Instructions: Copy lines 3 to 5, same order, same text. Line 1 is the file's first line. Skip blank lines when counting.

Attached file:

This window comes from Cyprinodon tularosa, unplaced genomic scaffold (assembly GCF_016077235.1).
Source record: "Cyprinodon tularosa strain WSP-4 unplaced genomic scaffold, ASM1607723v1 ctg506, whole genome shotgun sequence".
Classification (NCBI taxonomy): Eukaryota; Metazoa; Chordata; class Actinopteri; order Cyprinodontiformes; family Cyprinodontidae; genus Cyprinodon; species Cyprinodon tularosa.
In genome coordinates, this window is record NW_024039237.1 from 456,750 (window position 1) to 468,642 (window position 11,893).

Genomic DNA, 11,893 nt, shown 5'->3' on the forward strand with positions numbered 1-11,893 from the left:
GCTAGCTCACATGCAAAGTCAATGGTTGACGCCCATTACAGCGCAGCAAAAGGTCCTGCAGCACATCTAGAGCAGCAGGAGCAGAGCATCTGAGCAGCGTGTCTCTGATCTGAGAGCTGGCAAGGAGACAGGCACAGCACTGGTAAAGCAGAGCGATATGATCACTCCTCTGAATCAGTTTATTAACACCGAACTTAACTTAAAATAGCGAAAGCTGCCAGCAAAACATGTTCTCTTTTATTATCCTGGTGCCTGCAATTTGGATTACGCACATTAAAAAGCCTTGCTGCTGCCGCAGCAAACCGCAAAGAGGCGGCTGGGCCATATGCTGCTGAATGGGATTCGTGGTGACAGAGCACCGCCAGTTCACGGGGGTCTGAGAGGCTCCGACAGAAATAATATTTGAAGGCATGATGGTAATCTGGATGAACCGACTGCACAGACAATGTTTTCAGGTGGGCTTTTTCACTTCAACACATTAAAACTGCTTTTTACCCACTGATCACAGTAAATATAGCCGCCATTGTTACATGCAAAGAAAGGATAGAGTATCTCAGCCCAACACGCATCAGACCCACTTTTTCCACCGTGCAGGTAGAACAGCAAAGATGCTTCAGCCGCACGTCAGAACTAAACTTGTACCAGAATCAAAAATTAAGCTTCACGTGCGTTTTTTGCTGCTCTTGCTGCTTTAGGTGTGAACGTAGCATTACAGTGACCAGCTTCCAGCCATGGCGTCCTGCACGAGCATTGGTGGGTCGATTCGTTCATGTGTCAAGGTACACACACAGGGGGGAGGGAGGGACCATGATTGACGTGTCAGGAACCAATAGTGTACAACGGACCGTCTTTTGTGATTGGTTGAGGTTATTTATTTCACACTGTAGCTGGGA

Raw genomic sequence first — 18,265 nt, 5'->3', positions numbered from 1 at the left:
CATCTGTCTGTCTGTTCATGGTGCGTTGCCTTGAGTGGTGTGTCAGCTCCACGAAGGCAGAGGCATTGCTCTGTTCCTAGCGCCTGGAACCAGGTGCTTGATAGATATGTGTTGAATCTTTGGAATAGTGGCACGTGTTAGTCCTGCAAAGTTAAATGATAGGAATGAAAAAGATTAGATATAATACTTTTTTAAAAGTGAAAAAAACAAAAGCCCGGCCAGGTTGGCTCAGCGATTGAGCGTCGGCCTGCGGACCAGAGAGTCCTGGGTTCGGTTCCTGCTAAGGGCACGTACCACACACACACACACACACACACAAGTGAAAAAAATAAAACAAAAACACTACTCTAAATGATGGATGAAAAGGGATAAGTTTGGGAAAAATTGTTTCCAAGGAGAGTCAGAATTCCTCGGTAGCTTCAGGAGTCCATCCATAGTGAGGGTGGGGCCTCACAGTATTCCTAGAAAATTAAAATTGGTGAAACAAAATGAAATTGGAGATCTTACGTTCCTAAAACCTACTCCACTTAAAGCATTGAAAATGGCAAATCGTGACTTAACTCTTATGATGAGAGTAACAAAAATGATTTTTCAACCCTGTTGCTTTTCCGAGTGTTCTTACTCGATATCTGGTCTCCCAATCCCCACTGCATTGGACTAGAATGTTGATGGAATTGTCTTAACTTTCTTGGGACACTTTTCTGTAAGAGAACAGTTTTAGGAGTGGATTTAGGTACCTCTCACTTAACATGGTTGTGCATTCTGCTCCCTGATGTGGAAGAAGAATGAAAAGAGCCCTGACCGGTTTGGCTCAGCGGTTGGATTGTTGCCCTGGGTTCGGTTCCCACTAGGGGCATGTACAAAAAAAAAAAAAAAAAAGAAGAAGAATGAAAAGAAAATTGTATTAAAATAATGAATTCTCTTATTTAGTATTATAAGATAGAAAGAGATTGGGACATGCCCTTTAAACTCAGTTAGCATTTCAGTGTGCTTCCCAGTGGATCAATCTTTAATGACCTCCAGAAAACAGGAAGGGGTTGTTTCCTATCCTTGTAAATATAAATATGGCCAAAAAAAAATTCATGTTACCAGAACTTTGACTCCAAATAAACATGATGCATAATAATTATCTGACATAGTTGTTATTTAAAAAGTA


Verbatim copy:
Classification (NCBI taxonomy): Eukaryota; Metazoa; Chordata; class Actinopteri; order Cyprinodontiformes; family Cyprinodontidae; genus Cyprinodon; species Cyprinodon tularosa.
In genome coordinates, this window is record NW_024039237.1 from 456,750 (window position 1) to 468,642 (window position 11,893).

Genomic DNA, 11,893 nt, shown 5'->3' on the forward strand with positions numbered 1-11,893 from the left: